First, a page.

This author participates in the Readers' Favorite Free Book Program, which is open to all readers and is completely free. The author will provide you with a free copy of their book in exchange for an honest review. You and the author will discuss what sites you will post your review to and what kind of copy of the book you would like to receive (eBook, PDF, Word, paperback, etc.). To begin, click the purple email icon to send this author a private email.
This author participates in the Readers' Favorite Book Review Exchange Program, which is open to all authors and is completely free. Simply put, you agree to provide an honest review an author's book in exchange for the author doing the same for you. What sites your reviews are posted on (B&N, Amazon, etc.) and whether you send digital (eBook, PDF, Word, etc.) or hard copies of your books to each other for review is up to you. To begin, click the purple email icon to send this author a private email, and be sure to describe your book or include a link to your Readers' Favorite review page or Amazon page.
This author participates in the Readers' Favorite Book Donation Program, which was created to help nonprofit and charitable organizations (schools, libraries, convalescent homes, soldier donation programs, etc.) by providing them with free books and to help authors garner more exposure for their work. This author is willing to donate free copies of their book in exchange for reviews (if circumstances allow) and the knowledge that their book is being read and enjoyed. To begin, click the purple email icon to send this author a private email. Be sure to tell the author who you are, what organization you are with, how many books you need, how they will be used, and the number of reviews, if any, you would be able to provide.
Reviewed by Rosie Malezer for Readers' Favorite
Earth’s Changing Climate is an interactive resource book written by Judith Hubbard. Beginning with Earth’s creation, pictures are shown of how the planet may have looked many millions of years ago. As Earth burned or froze over the ages, its inhabitants changed with it. Fossils are shown of giant insects which had transformed and adjusted to the different levels of oxygen in the atmosphere. Almost all life forms then died out after an asteroid struck Earth, blocking out the sun, killing off plant life and taking life-giving oxygen with it. It would be millions of years, following that moment, where life would become what it is today. Many people do not realize that the planets also affect each other, with the most noticeable being the Sun and the Moon, bringing forth our seasons, changes to the tide, the amount of life in the sea and on land, the heat and the fires which destroy life, but then rebirthing it from the ashes, like that of the phoenix.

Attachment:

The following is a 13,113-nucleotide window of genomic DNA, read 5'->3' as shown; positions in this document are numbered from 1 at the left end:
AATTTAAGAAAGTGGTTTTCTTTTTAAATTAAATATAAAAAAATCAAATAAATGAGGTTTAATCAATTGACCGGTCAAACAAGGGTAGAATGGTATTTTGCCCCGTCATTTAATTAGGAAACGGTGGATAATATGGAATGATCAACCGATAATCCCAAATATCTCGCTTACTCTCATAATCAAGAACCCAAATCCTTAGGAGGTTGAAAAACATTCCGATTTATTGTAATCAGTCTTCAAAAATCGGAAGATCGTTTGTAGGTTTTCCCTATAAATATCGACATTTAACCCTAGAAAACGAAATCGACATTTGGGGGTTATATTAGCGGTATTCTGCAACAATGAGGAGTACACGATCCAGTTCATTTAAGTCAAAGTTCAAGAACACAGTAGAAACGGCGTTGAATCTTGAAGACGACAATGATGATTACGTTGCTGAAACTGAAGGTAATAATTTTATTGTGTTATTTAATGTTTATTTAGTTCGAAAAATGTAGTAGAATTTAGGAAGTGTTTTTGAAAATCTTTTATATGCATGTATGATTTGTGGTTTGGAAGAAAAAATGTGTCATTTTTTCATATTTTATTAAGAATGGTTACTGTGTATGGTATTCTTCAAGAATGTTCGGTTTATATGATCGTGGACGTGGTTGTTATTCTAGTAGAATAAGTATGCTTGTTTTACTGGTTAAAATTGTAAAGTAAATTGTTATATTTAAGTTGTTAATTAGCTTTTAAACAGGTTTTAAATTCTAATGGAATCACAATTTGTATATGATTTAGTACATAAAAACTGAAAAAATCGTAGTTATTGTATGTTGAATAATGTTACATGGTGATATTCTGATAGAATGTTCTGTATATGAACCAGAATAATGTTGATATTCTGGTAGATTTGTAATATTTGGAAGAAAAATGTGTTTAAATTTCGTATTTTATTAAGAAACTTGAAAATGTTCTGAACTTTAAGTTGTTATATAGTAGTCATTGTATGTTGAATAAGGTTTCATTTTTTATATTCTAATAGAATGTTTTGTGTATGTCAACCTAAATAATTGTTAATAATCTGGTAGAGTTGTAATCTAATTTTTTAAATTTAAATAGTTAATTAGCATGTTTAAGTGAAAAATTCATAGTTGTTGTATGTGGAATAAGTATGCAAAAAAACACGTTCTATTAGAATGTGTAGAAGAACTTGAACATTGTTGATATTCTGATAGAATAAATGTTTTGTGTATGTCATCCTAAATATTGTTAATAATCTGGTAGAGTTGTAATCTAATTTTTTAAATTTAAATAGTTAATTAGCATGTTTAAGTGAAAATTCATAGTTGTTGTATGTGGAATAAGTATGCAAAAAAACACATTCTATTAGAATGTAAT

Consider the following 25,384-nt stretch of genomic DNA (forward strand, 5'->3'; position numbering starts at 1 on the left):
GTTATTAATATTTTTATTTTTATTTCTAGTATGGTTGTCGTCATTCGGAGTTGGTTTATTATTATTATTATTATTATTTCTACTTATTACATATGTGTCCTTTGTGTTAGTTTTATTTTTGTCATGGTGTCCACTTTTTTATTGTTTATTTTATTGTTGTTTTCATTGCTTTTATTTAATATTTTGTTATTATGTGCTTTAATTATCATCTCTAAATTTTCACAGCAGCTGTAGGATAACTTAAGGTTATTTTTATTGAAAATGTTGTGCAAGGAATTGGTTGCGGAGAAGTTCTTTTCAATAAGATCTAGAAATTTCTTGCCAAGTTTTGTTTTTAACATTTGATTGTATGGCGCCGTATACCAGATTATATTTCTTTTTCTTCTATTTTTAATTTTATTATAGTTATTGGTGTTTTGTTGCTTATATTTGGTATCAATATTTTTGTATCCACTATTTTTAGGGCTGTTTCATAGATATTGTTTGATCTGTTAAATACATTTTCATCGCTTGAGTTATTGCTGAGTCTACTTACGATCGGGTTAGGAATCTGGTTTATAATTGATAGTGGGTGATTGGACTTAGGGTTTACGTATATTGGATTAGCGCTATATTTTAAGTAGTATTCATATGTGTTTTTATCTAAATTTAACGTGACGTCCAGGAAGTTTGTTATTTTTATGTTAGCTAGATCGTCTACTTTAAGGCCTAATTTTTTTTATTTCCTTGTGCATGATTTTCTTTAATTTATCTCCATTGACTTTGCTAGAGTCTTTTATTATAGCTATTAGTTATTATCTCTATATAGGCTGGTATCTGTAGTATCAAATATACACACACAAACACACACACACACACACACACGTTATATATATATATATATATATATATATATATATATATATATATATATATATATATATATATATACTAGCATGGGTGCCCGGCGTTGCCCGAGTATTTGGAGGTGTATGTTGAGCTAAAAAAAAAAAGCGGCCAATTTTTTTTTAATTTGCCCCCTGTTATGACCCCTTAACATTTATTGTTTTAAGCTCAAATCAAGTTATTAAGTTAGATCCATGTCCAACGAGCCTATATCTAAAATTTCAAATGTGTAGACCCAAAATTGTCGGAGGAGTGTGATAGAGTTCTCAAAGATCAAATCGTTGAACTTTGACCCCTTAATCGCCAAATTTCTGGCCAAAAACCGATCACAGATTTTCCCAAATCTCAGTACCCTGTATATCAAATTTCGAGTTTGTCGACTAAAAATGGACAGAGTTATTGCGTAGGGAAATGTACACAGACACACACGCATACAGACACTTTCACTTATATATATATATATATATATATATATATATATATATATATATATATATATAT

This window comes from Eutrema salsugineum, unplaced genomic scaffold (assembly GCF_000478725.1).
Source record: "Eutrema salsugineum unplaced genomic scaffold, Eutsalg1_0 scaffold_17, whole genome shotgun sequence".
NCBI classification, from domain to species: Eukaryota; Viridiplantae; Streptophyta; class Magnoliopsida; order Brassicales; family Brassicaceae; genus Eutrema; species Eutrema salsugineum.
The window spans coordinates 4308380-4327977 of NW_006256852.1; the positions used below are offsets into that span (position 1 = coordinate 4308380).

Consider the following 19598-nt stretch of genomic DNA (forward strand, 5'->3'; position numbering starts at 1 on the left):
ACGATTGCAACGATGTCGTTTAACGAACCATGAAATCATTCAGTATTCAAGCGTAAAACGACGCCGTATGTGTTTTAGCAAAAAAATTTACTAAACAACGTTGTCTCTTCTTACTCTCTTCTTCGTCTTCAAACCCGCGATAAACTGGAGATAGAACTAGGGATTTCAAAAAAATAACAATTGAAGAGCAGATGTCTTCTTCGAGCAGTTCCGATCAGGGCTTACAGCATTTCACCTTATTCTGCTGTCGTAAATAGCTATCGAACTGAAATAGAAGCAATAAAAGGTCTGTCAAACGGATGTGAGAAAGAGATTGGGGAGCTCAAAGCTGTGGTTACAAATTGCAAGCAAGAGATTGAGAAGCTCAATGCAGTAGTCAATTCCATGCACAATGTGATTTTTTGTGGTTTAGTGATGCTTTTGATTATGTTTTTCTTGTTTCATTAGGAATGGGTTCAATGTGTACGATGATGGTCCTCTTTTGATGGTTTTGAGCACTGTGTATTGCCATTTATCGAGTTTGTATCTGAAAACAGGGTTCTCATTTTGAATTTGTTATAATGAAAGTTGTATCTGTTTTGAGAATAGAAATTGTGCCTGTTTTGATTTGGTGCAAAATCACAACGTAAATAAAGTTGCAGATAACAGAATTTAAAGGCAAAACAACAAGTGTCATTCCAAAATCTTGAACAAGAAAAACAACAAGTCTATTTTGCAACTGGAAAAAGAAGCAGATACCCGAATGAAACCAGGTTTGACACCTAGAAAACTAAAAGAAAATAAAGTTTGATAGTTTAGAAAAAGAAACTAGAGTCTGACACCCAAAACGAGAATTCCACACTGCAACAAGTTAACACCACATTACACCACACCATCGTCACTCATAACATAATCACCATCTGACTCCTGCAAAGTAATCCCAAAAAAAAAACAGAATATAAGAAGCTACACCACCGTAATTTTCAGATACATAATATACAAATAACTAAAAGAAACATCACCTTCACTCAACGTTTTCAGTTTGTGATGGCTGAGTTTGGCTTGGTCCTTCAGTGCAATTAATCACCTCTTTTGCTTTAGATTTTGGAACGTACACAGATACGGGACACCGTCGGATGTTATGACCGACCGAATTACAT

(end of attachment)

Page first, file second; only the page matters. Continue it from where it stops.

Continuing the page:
Judith Hubbard discusses not only the seasons and the weather, but also what climate means. Different plant and animal life depend on each other to survive, with a delicate balance sustaining us. Throughout the book, many questions are asked of the reader, forcing them to think about and analyze the world in which they live, as well as the town, city or street in which they live. It asks the reader if they think they could survive the next ice age, or whether living alongside dinosaurs would be ideal or sustainable. With both pictures and facts presented, giving the reader a chance to seriously consider each question presented, Earth’s Changing Climate paints a scary and bleak future for life on Earth unless we can return the balance needed between plant, human and the elements of nature.
I found it to be quite an eye-opener, bringing to light the slow death of our planet unless changes are made. This book would not only be ideal for children, but for all readers, especially those who reject the idea of climate change, preferring to believe that life on Earth has been, and always will be a constant. Absolutely outstanding in research and presentation. I look forward to adding this book to my home library, and heartily recommend that homes around the globe do the same, for the sake of future generations.